K.D.: introducing a system is easy, but realizing it to the full, and continuously adjusting it to constantly changing market reality is extremely hard. This is why we pay particular attention to properly identifying works that can cause serious and irrevocable damage to the health of our employees. This is why we introduced continuous monitoring actions concerned with workplace safety, periodic audits, and system maintenance. We insist on monitoring the conditions and organization of work, including employee behaviour and the results of their actions not only in so far as those relate to potential accidents or occupational hazards, but also in regard to potential less serious no-casualty incidents and related professional hazards. Inconsistencies identified during these monitoring actions and audits give basis for corrective or preventive action. A periodical complex system maintenance concludes this procedure. The aim is to evaluate the functioning of the system and to ensure its effectiveness in fulfilling regulations in force in regard to the safety policy. To conclude, then, in order for the introduced system to work it needs to be constantly monitored irrespectively of how much work such monitoring takes. Such a time investment results in fewer workplace accidents and fewer instances of occupational diseases, which translates into smaller losses resulting from employee absences, and in the long run the effectiveness of the Company is improved through the improving of work conditions.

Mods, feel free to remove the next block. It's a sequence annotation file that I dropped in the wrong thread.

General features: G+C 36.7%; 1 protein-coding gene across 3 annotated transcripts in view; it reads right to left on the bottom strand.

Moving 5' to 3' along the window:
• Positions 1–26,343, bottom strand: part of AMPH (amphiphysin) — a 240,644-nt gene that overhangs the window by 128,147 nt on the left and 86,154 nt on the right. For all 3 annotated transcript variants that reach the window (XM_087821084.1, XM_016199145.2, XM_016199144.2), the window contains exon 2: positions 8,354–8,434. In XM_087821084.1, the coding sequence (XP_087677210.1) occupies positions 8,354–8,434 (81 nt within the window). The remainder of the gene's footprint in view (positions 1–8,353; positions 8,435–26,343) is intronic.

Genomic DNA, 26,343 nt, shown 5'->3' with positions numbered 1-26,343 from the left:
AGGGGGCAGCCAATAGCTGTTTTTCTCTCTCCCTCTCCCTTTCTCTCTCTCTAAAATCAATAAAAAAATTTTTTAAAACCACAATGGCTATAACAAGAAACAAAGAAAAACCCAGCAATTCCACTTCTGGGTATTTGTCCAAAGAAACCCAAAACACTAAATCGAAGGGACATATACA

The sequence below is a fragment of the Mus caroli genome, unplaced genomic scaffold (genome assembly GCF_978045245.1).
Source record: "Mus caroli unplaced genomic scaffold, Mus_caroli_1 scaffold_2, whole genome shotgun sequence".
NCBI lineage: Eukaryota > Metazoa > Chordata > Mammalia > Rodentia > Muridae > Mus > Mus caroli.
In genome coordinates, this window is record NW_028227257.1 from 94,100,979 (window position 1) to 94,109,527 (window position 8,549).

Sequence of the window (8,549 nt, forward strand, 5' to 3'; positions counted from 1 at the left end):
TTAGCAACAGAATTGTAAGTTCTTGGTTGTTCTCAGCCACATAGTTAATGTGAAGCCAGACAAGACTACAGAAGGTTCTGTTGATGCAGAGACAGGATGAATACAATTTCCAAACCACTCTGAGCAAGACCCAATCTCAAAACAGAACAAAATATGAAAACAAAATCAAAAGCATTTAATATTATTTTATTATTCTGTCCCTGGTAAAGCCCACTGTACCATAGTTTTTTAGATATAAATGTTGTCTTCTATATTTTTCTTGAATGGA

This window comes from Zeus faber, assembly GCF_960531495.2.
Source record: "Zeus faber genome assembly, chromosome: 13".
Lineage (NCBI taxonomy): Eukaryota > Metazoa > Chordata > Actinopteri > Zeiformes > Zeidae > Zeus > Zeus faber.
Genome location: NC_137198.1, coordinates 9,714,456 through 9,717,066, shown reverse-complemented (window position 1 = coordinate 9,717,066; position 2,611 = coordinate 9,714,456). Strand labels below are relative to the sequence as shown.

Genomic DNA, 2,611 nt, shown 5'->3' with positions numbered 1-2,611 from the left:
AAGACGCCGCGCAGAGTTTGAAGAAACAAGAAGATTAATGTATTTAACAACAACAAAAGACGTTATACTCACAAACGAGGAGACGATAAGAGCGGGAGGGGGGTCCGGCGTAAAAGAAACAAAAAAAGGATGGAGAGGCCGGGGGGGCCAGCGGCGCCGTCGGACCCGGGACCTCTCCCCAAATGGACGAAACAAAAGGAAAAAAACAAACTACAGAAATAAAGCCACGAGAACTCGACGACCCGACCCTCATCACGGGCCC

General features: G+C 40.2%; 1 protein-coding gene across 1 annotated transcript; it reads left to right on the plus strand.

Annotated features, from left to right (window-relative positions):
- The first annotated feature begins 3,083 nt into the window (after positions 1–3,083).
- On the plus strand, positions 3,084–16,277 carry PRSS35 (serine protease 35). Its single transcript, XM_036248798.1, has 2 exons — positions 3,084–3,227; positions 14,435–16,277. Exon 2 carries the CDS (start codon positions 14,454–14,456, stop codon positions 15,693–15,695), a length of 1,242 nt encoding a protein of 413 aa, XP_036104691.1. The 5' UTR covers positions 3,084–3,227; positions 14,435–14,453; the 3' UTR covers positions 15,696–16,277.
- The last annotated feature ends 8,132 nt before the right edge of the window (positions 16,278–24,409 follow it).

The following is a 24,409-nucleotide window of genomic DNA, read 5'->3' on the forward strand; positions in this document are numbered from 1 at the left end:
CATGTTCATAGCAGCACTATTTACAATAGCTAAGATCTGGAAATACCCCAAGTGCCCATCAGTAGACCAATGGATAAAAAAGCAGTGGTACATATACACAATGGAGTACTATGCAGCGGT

K.D.: it is a philosophy of the whole organization. It is a way of thinking aimed at full workplace safety, to eliminate all potentially dangerous actions, including in regard to the Company’s responsibility to its employees and their families. Generally speaking, these rules strengthen the awareness of hazards and ingrain a responsible approach to these hazards, such as the necessity to introduce additional safety measures at the work station, in line with our motto “there is no job urgent enough that it cannot be done safely”. In the long run this reduces the Company’s business costs because there are no work slowdowns caused by absences, which means we are reducing losses.